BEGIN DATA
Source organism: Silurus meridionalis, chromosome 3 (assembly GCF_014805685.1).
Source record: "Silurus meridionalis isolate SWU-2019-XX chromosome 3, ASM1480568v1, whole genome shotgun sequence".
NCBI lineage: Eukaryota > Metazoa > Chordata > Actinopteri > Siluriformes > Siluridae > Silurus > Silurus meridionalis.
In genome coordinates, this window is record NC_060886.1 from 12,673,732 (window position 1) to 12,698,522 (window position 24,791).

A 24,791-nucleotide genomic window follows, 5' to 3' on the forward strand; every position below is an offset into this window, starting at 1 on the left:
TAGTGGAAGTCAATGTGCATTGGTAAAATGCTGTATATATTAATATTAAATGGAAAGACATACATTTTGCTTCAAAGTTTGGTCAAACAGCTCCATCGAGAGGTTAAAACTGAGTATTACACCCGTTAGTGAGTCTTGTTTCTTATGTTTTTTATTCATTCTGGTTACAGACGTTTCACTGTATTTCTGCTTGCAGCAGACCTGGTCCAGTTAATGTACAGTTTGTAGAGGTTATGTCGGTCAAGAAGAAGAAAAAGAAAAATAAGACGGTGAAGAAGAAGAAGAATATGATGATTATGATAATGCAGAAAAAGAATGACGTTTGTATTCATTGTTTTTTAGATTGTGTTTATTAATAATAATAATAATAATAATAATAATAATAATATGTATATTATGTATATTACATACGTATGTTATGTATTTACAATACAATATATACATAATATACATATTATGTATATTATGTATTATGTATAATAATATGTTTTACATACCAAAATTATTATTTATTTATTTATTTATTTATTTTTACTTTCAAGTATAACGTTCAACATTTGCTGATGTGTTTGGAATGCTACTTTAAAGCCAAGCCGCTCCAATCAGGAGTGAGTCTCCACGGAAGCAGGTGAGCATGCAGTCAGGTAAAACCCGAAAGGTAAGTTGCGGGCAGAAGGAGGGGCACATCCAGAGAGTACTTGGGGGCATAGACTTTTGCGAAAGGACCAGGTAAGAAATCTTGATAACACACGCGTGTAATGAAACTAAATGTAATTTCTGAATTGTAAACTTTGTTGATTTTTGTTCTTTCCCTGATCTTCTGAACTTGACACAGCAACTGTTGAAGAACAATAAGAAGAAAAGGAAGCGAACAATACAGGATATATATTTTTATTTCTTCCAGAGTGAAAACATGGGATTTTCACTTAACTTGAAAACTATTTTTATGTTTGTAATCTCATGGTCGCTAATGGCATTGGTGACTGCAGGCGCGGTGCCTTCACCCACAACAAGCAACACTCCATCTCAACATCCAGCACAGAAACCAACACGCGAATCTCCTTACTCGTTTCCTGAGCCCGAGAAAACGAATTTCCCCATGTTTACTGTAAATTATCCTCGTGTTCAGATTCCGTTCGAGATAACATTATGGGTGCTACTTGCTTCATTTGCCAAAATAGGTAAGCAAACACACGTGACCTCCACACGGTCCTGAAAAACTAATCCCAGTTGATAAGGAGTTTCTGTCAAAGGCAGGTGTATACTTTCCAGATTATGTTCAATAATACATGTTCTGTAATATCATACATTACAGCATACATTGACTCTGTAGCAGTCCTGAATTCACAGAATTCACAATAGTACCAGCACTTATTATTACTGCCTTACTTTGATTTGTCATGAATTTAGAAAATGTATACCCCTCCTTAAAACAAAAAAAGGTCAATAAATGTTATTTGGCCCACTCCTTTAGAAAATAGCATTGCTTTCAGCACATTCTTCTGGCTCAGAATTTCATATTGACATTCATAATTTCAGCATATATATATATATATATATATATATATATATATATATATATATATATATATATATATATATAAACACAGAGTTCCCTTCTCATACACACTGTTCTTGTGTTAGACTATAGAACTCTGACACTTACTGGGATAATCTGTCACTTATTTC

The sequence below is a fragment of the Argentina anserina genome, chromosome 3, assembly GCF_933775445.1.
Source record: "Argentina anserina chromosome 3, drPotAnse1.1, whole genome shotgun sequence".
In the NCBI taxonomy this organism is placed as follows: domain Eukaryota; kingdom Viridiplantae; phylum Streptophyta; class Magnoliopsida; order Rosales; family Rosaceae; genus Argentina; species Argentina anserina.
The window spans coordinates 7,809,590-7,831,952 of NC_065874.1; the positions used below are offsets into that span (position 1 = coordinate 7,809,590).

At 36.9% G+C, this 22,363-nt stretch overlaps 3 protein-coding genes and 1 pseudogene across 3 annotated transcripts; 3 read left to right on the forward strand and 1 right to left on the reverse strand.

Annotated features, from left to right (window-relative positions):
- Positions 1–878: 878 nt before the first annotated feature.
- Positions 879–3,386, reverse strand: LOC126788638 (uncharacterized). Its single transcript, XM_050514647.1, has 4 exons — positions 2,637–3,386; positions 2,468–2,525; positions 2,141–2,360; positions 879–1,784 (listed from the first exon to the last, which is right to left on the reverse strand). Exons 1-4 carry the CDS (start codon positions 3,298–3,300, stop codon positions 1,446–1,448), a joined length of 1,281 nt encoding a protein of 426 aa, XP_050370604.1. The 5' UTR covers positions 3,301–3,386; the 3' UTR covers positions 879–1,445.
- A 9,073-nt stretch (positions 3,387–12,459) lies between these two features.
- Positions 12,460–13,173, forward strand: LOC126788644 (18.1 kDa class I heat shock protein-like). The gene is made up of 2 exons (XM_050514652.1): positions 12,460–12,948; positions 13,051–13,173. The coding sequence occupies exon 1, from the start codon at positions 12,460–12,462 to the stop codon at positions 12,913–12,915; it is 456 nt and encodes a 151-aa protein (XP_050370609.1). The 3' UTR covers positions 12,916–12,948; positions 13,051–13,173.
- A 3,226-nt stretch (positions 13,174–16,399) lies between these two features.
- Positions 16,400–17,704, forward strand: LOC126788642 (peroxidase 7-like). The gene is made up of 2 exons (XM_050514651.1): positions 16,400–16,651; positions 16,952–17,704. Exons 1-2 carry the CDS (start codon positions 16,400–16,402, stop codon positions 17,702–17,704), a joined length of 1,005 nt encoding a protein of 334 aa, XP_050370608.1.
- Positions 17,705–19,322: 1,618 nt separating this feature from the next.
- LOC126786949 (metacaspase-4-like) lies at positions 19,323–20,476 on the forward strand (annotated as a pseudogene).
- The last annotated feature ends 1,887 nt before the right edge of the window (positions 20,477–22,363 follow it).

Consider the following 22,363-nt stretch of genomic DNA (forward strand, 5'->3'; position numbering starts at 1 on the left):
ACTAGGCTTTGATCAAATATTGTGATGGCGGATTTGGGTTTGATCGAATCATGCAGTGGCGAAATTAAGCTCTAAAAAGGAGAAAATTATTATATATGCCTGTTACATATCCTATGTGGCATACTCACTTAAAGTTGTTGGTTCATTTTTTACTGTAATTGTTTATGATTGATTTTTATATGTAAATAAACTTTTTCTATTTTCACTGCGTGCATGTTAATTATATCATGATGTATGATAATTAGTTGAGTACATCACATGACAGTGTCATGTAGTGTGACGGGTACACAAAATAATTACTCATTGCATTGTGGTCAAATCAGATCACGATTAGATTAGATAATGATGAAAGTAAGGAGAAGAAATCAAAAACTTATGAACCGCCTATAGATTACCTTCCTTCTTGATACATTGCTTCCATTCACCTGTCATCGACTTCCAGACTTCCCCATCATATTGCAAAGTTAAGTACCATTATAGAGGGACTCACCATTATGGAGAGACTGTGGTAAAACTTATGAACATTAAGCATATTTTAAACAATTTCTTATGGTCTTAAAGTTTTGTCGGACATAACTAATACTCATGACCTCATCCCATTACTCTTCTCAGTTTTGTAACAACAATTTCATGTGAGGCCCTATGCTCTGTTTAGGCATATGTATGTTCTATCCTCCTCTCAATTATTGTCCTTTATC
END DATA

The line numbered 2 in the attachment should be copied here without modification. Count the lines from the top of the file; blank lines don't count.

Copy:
Source record: "Silurus meridionalis isolate SWU-2019-XX chromosome 3, ASM1480568v1, whole genome shotgun sequence".